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The Llano Colony as I See It

Podcast 4 -- From "Stables" to "Newllano" --- 2/10/2017

Celebrating the Colony's Move to Louisiana 100 Years Ago

One of the first things Harriman and the colonists set out to do after their arrival was to rename their new town. So in early 1918, they began advertising in papers throughout the state for the station name to be changed from Stables to Newllano, though according to those ads they were "willing to accept almost any name rather than the present one." Multiple letters were written to U.S. Congressman James Aswell, followed by personal interviews with him, until finally, in June of 1919, the name was officially changed to Newllano. Colonist Walter H. Fread was installed as the first postmaster.

Meanwhile, back in the colony, after everyone was housed and matters settled with the Texans, farming took precedence over all the other work, though this didn't prove to be an easy task. Due to a drought in 1918 and too much rain in 1919 there was little progress made during those first two years. Some left to find work on the outside, though many of these, including Dr. Robert K. "Doc" Williams and his wife, would eventually return. p>

But all the remaining men were kept at work doing some phase of farm work. By 1920, nearly 500 acres had been fenced in and cultivated with corn, peanuts, sugar cane, beans, cabbage, tomatoes, egg plants and peppers, potatoes and sweet potatoes, melons, squash, pumpkins, radishes, lettuce and all the things that go into the garden. p>

Other natural products could be found in abundance on the colony property -- wild berry bushes furnished sweet, luscious fruit for those who would harvest them, along with hickory and other nuts which could be stored away for the winter. Fresh-water fish and wild game were abundant in the area and offered some variety in the colonists' diet. And there was grass enough to feed more cows than they'd ever have.

The location soon qualified to be a U.S. Demonstration Farm where experimental gardening practices helped advance agriculture throughout the area. Colonist W.A. Dougherty, having made a life-long study of agriculture, horticulture, stock raising and dairying, was put in charge.

A small cannery was purchased and immediately put to use. Three meals were prepared daily in the hotel dining room and most enjoyed the communal atmosphere, but the commissary was operating and those who preferred could pick up their share of food and prepare it themselves, in their own homes.

There was never a shortage of conversation at the colony gatherings as the cooperators themselves tended to be colorful and highly opinionated. Many of them were self-appointed socio-economic philosophers who loved to pull up a chair in front of the hotel fireplace and spout elaborate theories at anyone within earshot and most of them enjoyed the opportunity to exchange ideas.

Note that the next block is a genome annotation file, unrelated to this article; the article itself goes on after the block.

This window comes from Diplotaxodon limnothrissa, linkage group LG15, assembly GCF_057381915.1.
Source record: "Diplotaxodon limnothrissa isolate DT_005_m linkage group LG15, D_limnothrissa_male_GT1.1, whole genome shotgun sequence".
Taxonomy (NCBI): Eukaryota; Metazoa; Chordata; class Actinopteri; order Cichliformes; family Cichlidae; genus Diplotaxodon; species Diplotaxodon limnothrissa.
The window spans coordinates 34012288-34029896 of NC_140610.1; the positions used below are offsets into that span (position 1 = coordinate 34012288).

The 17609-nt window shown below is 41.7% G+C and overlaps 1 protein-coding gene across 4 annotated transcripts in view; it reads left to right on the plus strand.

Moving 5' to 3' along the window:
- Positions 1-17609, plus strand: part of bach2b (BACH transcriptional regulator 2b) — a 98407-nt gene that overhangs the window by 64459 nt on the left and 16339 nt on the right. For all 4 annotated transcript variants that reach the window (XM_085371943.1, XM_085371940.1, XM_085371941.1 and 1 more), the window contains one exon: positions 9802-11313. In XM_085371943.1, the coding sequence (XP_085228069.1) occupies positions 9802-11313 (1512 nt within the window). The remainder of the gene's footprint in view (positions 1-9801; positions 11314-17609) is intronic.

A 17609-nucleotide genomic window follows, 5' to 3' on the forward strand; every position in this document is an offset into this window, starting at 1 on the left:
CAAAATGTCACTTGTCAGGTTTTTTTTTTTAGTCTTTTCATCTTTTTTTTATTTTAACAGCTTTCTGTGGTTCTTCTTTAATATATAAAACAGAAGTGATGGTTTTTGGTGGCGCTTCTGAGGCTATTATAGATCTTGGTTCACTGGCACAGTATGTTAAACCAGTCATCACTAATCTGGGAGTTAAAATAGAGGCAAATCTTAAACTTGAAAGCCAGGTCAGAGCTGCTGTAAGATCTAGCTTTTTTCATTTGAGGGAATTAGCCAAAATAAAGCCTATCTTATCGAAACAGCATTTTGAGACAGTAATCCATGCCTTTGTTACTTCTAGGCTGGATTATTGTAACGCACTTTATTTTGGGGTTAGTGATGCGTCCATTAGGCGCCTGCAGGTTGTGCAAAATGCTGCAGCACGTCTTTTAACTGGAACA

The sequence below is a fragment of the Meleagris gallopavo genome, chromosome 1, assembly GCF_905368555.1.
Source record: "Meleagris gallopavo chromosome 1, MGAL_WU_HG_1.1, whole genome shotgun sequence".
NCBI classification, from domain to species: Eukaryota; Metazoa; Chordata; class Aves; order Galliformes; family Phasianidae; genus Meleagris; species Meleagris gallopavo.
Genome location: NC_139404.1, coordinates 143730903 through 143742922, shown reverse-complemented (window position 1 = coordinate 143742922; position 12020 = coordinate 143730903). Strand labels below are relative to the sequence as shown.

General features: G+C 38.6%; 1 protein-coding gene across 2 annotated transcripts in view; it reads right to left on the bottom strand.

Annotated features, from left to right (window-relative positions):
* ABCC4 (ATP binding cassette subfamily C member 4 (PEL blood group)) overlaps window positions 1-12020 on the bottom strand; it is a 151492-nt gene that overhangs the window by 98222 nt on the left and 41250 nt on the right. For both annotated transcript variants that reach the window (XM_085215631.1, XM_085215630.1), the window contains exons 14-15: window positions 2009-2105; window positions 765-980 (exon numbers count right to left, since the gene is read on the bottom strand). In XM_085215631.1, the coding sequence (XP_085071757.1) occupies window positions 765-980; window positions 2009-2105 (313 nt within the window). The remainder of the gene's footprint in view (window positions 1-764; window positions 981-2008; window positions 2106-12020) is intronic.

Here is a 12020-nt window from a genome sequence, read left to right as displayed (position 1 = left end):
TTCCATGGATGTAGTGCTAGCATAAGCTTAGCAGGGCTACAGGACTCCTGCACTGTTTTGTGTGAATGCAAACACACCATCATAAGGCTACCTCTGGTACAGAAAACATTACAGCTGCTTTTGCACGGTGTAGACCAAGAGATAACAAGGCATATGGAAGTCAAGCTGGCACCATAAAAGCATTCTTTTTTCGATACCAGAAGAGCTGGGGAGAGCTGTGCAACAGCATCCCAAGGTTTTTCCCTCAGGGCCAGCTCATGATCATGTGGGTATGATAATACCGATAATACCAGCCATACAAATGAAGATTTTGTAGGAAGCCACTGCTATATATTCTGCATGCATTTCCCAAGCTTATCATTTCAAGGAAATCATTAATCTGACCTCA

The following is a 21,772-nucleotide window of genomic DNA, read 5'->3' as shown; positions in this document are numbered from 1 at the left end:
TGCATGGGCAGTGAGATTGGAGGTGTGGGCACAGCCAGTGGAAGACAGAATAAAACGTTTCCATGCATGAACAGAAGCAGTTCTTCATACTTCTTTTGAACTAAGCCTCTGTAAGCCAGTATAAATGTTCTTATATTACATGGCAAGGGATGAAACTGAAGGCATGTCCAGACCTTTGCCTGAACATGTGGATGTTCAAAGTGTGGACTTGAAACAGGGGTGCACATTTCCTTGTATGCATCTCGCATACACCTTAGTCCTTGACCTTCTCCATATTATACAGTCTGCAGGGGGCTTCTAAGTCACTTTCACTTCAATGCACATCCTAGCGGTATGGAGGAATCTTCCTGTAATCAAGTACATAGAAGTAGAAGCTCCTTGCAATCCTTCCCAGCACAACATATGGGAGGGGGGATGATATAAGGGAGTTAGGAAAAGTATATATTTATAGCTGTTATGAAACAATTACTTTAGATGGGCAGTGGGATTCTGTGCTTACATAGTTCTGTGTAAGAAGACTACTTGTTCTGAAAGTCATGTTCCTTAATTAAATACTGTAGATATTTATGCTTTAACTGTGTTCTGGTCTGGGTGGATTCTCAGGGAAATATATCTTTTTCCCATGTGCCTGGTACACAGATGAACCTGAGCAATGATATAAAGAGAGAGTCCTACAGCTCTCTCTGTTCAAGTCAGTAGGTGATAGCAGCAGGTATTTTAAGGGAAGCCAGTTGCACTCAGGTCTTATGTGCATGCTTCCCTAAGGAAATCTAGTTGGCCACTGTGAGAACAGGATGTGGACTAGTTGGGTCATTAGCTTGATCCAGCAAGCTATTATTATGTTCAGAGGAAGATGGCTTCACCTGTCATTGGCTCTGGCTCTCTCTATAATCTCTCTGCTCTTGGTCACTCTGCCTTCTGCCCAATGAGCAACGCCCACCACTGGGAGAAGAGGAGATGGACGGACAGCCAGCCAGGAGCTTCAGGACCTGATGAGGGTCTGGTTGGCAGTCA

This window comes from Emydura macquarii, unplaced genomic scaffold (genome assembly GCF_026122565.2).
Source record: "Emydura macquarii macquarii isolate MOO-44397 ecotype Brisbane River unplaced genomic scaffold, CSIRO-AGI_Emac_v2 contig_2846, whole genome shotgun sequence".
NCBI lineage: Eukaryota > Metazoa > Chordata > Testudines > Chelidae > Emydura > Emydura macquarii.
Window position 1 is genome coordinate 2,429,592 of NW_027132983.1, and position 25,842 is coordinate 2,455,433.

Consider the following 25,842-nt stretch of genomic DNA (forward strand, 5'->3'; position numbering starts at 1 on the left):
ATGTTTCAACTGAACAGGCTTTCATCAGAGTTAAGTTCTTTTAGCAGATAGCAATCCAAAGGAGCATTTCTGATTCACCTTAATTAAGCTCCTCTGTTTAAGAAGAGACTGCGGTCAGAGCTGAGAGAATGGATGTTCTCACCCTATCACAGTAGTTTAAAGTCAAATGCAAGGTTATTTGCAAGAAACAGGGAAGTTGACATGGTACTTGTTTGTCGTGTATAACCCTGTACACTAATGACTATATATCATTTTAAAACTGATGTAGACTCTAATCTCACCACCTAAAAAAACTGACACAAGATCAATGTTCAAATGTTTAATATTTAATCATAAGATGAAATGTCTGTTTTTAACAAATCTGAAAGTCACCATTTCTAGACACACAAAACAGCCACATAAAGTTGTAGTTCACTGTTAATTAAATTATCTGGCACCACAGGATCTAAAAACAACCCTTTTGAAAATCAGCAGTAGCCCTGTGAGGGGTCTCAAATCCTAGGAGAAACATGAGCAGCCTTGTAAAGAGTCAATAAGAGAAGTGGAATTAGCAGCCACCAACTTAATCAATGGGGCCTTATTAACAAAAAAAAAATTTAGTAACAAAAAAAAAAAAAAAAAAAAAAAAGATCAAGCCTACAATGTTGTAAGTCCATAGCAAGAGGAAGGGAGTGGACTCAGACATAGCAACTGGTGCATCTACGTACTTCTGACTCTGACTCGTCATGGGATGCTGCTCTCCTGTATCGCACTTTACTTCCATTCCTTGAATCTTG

Other improvements were made during the summer of 1919, including the construction of two silos which would be filled with crushed sugar cane, sweet potato and peanut vines along with other vegetation to be fed to the hogs, cows and mules during the winter months.

Though agriculture was, of necessity, the top priority for these early settlers, a few industries were established as well.

The printing department put out two weekly newspapers, the "Vernon Parish Democrat", devoted to local news, and the "Llano Colonist", which focused on life inside the colony. They also continued to print the "Western Comrade" for some months after arrival in Louisiana, although it appears to have ceased publication around the time Harriman left on his journey to Brazil for medical treatment.

The shoe shop proved to be very profitable, often bringing in $150 a month, and for a time virtually supported the colony, thanks in large part to Louis Napoleon Bonaparte Roedemeister, known to his friends simply as "Roedy" or "Roede".

Ole Synoground, whose boundless energy and confidence renewed the enthusiasm of the remaining colonists, gathered from here, there and yonder the material and parts to put together a small sawmill. It was mostly assembled from what had been thrown aside by other mills as "junk", but under Ole's management soon began turning out lumber for the colony.

Another friend of the colony, Jake Rhodes, saw the promise in the bank of first-class brick clay he discovered on the property. He kept working at the idea until, in 1920, the first kiln of colony brick was fired. That New Llano clay not only furnished material for the bricks that built the Ice Plant and Industrial Building, as well as other important buildings inside the colony, but also served as a valuable trade good for land, blooded stock and other needed commodities.

The newly elected General Manager, George Pickett, proved to be a very persuasive speaker, giving his listeners the impression of utter sincerity as he traveled around the country speaking to interested groups. He wrote the Colony Diary in the "Colonist" for a number of years and played on the heartstrings of readers as well with the written as the spoken word. With an optimism that nothing could daunt, he consistently brought in new members and raised money through loans and gifts to the colony, thereby making himself indispensable to the group.

At the end of the first three years in Louisiana, colonists could proudly lay claim to having the largest plantation to be found in Vernon Parish at the time.


"Western Comrade", June 1918

"Vernon Parish Democrat": June 17, 1919; July 26, 1919

"Llano Colonist": We of Llano, November 9, 1929; The Story of Llano, March 11, 1933

"The Llano Co-operative Colony And What It Taught" by A. James McDonald

"Communities of the Past and Present" by Ernest Wooster

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